IV. The Tares, or Hinderers, are the Children of the Wicked (v. 38). Where did the tares come from? "An enemy hath done this" (v. 28). There is everlasting enmity between the tares and good seed (Gen. 3:15). The title "children" reveals their very close connection with the devil (Eph. 2:2). While growing together in the field there may be a seeming likeness, but their origin and character are entirely different. Regeneration is the only remedy for the tares (John 3:5).
V. The Enemy, or Usurper, is the Devil (v. 39). It was while men slept he sowed the tares. He loved the darkness rather than the light, because his deeds were evil. It is when Christians cease to watch that the devil comes, and his awful work is silently and quickly done. When the tares spring up many say, "There's your Christians." No! An enemy hath done this. Every seed sown by the Son of Man is good.
VI. The Harvest, or Separation, is the End of the World or Age (v. 39). "Let both grow together until the harvest" (v. 30). So the grace of the Master spares the tares for a time; but sparing grace is not saving grace. While abiding among the wheat their privileges are the same, but the nature of the tares unfits them for the heavenly garner. The end will come as sure as the seedtime, when all that offend shall be gathered out.
VII. The Reapers, or Servants, are the Angels (v. 39). They said, "Wilt Thou that we gather them up?" He said, "Nay! the reapers are the angels." These impartial servants will in no wise be hindered in their mission. Their first work is to put away all scandals and them which do iniquity.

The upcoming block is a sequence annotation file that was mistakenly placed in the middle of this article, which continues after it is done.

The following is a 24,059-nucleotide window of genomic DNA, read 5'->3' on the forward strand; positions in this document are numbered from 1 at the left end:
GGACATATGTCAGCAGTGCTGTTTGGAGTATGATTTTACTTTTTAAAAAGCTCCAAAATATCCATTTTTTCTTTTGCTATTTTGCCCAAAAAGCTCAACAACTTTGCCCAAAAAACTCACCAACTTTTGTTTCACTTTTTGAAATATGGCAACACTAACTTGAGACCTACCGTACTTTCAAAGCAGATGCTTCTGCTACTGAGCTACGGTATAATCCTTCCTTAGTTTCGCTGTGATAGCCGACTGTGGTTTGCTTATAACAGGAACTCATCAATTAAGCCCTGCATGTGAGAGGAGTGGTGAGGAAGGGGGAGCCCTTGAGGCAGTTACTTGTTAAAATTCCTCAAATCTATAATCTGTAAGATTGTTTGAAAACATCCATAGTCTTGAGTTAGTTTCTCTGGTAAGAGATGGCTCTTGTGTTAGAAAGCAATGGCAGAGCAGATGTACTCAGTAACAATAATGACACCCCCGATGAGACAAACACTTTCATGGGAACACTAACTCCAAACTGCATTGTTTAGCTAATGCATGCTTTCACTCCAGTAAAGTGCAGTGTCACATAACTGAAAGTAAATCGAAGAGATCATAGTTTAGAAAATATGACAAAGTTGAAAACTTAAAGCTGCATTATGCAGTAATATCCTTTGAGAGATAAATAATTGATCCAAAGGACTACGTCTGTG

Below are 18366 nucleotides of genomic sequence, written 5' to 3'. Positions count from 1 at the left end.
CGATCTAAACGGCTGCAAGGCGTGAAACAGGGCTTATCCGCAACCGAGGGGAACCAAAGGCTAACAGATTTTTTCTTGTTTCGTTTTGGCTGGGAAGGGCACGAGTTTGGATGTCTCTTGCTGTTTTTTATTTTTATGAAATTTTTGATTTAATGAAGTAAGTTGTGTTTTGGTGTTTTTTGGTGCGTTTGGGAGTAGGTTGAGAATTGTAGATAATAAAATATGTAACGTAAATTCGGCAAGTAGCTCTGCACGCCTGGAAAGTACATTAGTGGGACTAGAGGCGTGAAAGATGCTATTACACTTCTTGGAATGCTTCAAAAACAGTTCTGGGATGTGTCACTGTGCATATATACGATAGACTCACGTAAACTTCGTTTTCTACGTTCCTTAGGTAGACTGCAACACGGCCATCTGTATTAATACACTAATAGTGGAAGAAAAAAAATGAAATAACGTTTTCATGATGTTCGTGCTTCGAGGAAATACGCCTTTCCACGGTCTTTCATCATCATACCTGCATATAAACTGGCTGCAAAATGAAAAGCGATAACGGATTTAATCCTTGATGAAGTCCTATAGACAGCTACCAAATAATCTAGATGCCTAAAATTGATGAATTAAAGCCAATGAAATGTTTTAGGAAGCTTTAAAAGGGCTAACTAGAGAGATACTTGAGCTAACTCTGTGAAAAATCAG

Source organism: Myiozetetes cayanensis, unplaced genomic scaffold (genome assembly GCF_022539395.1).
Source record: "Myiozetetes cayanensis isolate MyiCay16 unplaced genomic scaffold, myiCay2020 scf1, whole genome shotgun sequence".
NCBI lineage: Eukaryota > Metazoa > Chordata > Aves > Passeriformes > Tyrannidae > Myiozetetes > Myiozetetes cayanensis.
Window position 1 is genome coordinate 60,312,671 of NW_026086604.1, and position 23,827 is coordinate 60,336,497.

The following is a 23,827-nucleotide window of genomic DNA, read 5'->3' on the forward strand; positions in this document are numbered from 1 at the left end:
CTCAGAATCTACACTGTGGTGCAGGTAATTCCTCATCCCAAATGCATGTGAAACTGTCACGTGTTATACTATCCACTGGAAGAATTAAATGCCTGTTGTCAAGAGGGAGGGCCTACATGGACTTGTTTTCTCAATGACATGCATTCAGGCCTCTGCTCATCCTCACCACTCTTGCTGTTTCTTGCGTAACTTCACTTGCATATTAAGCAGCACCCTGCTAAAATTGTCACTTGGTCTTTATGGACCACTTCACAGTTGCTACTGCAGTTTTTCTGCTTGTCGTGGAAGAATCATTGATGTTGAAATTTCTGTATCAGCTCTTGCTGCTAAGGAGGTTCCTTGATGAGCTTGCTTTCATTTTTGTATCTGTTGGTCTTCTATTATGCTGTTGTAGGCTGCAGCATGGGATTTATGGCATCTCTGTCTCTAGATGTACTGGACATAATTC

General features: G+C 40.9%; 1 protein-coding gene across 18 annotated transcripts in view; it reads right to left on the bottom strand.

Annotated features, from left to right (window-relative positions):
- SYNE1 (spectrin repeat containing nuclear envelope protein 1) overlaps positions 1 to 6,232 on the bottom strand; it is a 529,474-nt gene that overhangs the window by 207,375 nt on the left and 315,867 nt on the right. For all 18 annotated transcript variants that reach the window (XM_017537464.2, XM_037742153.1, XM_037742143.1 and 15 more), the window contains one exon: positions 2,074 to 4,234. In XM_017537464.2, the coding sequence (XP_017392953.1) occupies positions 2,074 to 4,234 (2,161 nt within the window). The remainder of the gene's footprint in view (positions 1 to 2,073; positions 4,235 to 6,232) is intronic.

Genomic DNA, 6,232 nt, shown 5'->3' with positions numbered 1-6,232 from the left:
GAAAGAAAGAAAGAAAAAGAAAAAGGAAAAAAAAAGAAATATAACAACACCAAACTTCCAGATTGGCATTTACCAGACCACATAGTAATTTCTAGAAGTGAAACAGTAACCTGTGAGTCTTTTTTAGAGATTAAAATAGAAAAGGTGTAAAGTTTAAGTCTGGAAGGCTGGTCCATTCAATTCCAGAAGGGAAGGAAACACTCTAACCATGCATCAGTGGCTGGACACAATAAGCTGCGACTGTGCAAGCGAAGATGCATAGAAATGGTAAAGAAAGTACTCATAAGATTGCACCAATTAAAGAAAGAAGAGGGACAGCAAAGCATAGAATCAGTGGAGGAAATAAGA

1. They are Gathered. The offensive and the worthless are brought together. No comfort, no hope, because they are many.
2. They are Bound into Bundles. As straw binds straw, so both doth evil and evil-doer. No more liberty or fellowship with the wheat.
3. They are Cast into the Fire. A fearful plunge: eternal separation; awful doom! The tares are not made for the fire, but the fire for the tares. The Lord knows them that are His.
THE MUSTARD SEED.
Matthew 13:31, 32.
Where there is life there is growth. The kingdom of Heaven, as represented in the Person of the Lord Jesus, is a living thing. Notice its—
I. Outward Appearance. "The least of all seeds." The kingdom of Heaven is like to a grain of mustard seed. The Lord Jesus Christ Himself was the living grain. His kingdom was the least of all kingdoms. It began with a handful of illiterate men. He was despised and rejected of men. No beauty in Him for the carnal eye.